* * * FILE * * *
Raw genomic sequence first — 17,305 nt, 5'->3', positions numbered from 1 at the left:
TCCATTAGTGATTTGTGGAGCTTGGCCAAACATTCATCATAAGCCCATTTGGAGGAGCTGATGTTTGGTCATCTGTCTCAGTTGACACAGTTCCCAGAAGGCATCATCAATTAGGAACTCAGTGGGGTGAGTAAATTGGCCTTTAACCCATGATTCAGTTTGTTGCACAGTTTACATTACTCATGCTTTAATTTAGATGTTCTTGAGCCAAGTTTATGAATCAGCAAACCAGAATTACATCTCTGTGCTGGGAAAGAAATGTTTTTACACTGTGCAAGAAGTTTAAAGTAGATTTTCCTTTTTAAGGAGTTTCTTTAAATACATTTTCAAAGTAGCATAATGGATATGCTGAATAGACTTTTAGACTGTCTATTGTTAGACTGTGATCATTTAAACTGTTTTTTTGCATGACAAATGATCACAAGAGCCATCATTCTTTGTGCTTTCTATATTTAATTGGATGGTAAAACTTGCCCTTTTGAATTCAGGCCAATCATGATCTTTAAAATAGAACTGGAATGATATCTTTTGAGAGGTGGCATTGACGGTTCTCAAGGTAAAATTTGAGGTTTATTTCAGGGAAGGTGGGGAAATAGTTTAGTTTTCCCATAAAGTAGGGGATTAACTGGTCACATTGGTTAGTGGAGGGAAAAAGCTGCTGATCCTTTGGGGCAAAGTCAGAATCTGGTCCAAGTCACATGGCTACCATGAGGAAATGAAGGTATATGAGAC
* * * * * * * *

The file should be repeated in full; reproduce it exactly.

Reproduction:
Raw genomic sequence first — 17,305 nt, 5'->3', positions numbered from 1 at the left:
TCCATTAGTGATTTGTGGAGCTTGGCCAAACATTCATCATAAGCCCATTTGGAGGAGCTGATGTTTGGTCATCTGTCTCAGTTGACACAGTTCCCAGAAGGCATCATCAATTAGGAACTCAGTGGGGTGAGTAAATTGGCCTTTAACCCATGATTCAGTTTGTTGCACAGTTTACATTACTCATGCTTTAATTTAGATGTTCTTGAGCCAAGTTTATGAATCAGCAAACCAGAATTACATCTCTGTGCTGGGAAAGAAATGTTTTTACACTGTGCAAGAAGTTTAAAGTAGATTTTCCTTTTTAAGGAGTTTCTTTAAATACATTTTCAAAGTAGCATAATGGATATGCTGAATAGACTTTTAGACTGTCTATTGTTAGACTGTGATCATTTAAACTGTTTTTTTGCATGACAAATGATCACAAGAGCCATCATTCTTTGTGCTTTCTATATTTAATTGGATGGTAAAACTTGCCCTTTTGAATTCAGGCCAATCATGATCTTTAAAATAGAACTGGAATGATATCTTTTGAGAGGTGGCATTGACGGTTCTCAAGGTAAAATTTGAGGTTTATTTCAGGGAAGGTGGGGAAATAGTTTAGTTTTCCCATAAAGTAGGGGATTAACTGGTCACATTGGTTAGTGGAGGGAAAAAGCTGCTGATCCTTTGGGGCAAAGTCAGAATCTGGTCCAAGTCACATGGCTACCATGAGGAAATGAAGGTATATGAGAC